Thank you Chair,
Canada has the honour today of speaking on behalf of Australia and New Zealand.
Criminal accountability is a fundamental pillar of the rule of law. It must apply to all persons including United Nations officials and experts on mission. United Nations officials and experts, as representatives of the United Nations organization, must, through their conduct on mission, set the highest standard of respect for, and compliance with, the rule of law that the UN seeks to foster around the world. Ensuring that United Nations officials and experts on mission are accountable for criminal acts is critical to the integrity, credibility and effectiveness of the organization. It also sends an important message of deterrence.
We commend the Secretary General’s report 65/185, implementing General Assembly resolution 64/110 for setting out the number and types of credible allegations against UN officials and experts on mission and the actions taken. Specifically, we applaud the fact that the Office of Legal Affairs has referred to the States of nationality the cases of five United Nations officials for investigation and possible prosecution, during the 1 July 2009 to 30 June 2010 period. The fact that these referrals are taking place sends a strong signal that the United Nations is taking major steps to ensure criminal accountability of its staff. These referrals should also help deter misconduct, corruption, and crime by staff of the United Nations.
We further welcome the report’s discussion of the important issue of how the United Nations might support Member States, at their request, in the development of domestic criminal laws concerning the alleged commission of serious crimes by their nationals while serving as United Nations officials or experts. We agree that the Office on Drugs and Crime, in close partnership with the Office of Legal Affairs, is well placed to provide assistance in the drafting of legislation on issues such as the criminalization, jurisdiction, investigation, international cooperation, and civil and financial liability relevant to United Nations officials and experts on mission.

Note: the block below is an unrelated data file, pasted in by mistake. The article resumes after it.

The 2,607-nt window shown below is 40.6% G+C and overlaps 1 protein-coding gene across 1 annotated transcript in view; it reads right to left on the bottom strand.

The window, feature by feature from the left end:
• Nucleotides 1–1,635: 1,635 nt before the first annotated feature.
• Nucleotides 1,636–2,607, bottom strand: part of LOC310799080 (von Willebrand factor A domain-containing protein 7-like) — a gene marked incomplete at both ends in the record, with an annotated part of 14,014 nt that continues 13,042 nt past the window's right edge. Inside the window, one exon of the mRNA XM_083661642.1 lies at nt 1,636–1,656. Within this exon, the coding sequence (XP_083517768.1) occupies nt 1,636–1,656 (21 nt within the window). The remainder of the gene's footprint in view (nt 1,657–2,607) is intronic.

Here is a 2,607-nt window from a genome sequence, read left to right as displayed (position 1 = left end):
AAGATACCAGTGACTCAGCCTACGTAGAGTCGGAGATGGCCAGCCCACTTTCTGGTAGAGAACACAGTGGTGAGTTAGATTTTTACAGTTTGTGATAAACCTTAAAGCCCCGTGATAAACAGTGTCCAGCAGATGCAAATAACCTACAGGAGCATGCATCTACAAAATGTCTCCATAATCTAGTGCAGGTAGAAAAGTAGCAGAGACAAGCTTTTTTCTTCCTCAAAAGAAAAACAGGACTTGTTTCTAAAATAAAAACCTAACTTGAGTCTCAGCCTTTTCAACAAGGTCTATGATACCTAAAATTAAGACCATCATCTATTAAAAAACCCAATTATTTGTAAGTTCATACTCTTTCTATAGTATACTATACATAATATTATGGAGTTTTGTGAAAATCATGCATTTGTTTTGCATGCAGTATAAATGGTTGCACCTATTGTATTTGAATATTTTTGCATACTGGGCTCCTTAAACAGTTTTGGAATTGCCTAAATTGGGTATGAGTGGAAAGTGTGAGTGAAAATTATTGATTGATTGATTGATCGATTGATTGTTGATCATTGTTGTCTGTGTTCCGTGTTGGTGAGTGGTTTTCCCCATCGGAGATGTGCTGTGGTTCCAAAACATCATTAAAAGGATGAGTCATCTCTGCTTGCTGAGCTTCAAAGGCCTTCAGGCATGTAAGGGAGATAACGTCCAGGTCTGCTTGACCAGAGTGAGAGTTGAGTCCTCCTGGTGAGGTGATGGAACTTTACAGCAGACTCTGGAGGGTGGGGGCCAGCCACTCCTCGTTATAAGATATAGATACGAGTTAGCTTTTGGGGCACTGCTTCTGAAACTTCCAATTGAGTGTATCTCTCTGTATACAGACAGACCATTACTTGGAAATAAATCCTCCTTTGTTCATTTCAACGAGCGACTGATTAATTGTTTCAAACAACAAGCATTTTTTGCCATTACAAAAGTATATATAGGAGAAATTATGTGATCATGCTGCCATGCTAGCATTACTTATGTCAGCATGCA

The information collected by the Secretary General from States on the establishment of jurisdiction over crimes of a serious nature committed by their nationals whilst serving as UN officials and experts is a useful first step. CANZ considers that more remains to be done by States to close the jurisdictional gap. We call on States to respond to the General Assembly resolution 62/63 and to consider establishing jurisdiction over serious crimes committed by their nationals whilst serving as UN officials and experts on mission. We further call on States to report on efforts taken to investigate and, where appropriate, prosecute their nationals for such crimes.
Over the long term, CANZ supports the principles in the Secretariat’s proposal for a convention that requires Member States to exercise criminal jurisdiction over their nationals who are participating in United Nations operations abroad. CANZ will continue to take part in those discussions. We see this proposal as further strengthening the legitimacy and integrity of such operations, and as promoting the highest standards of professionalism in those entrusted with such responsibilities.
Thank you Chair